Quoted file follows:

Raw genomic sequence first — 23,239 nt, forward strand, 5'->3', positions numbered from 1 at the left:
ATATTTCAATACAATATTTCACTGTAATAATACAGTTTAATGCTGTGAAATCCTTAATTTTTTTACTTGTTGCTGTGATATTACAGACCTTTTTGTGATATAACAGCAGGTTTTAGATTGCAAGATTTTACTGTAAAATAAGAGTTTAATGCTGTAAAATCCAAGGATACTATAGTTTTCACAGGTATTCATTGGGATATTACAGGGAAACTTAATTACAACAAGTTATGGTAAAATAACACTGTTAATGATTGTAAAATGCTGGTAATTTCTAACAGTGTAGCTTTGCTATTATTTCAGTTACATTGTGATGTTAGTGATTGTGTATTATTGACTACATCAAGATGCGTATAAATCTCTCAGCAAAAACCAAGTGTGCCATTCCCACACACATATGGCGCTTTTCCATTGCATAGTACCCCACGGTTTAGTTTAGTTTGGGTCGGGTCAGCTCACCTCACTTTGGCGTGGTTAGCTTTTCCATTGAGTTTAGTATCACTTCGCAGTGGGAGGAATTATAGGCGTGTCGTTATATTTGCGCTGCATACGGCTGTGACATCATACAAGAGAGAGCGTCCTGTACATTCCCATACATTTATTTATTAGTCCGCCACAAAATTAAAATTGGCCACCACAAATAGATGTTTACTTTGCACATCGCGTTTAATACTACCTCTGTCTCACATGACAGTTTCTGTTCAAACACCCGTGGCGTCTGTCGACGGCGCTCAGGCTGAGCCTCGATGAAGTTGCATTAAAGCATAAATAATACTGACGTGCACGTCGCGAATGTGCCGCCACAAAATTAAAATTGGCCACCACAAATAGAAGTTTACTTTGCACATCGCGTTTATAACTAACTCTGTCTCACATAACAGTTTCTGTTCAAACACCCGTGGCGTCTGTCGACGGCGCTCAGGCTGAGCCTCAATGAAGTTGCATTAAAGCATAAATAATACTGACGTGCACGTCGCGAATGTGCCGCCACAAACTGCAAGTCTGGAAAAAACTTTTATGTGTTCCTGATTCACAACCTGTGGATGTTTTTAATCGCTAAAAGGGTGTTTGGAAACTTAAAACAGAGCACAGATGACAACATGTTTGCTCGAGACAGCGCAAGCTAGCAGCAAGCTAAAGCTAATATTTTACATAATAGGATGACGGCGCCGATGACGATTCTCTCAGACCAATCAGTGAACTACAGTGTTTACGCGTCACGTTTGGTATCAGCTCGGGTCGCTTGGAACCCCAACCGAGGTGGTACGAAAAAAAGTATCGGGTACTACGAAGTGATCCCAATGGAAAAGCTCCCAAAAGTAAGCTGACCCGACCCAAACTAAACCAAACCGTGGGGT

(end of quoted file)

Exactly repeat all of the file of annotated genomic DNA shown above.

Raw genomic sequence first — 23,239 nt, forward strand, 5'->3', positions numbered from 1 at the left:
ATATTTCAATACAATATTTCACTGTAATAATACAGTTTAATGCTGTGAAATCCTTAATTTTTTTACTTGTTGCTGTGATATTACAGACCTTTTTGTGATATAACAGCAGGTTTTAGATTGCAAGATTTTACTGTAAAATAAGAGTTTAATGCTGTAAAATCCAAGGATACTATAGTTTTCACAGGTATTCATTGGGATATTACAGGGAAACTTAATTACAACAAGTTATGGTAAAATAACACTGTTAATGATTGTAAAATGCTGGTAATTTCTAACAGTGTAGCTTTGCTATTATTTCAGTTACATTGTGATGTTAGTGATTGTGTATTATTGACTACATCAAGATGCGTATAAATCTCTCAGCAAAAACCAAGTGTGCCATTCCCACACACATATGGCGCTTTTCCATTGCATAGTACCCCACGGTTTAGTTTAGTTTGGGTCGGGTCAGCTCACCTCACTTTGGCGTGGTTAGCTTTTCCATTGAGTTTAGTATCACTTCGCAGTGGGAGGAATTATAGGCGTGTCGTTATATTTGCGCTGCATACGGCTGTGACATCATACAAGAGAGAGCGTCCTGTACATTCCCATACATTTATTTATTAGTCCGCCACAAAATTAAAATTGGCCACCACAAATAGATGTTTACTTTGCACATCGCGTTTAATACTACCTCTGTCTCACATGACAGTTTCTGTTCAAACACCCGTGGCGTCTGTCGACGGCGCTCAGGCTGAGCCTCGATGAAGTTGCATTAAAGCATAAATAATACTGACGTGCACGTCGCGAATGTGCCGCCACAAAATTAAAATTGGCCACCACAAATAGAAGTTTACTTTGCACATCGCGTTTATAACTAACTCTGTCTCACATAACAGTTTCTGTTCAAACACCCGTGGCGTCTGTCGACGGCGCTCAGGCTGAGCCTCAATGAAGTTGCATTAAAGCATAAATAATACTGACGTGCACGTCGCGAATGTGCCGCCACAAACTGCAAGTCTGGAAAAAACTTTTATGTGTTCCTGATTCACAACCTGTGGATGTTTTTAATCGCTAAAAGGGTGTTTGGAAACTTAAAACAGAGCACAGATGACAACATGTTTGCTCGAGACAGCGCAAGCTAGCAGCAAGCTAAAGCTAATATTTTACATAATAGGATGACGGCGCCGATGACGATTCTCTCAGACCAATCAGTGAACTACAGTGTTTACGCGTCACGTTTGGTATCAGCTCGGGTCGCTTGGAACCCCAACCGAGGTGGTACGAAAAAAAGTATCGGGTACTACGAAGTGATCCCAATGGAAAAGCTCCCAAAAGTAAGCTGACCCGACCCAAACTAAACCAAACCGTGGGGT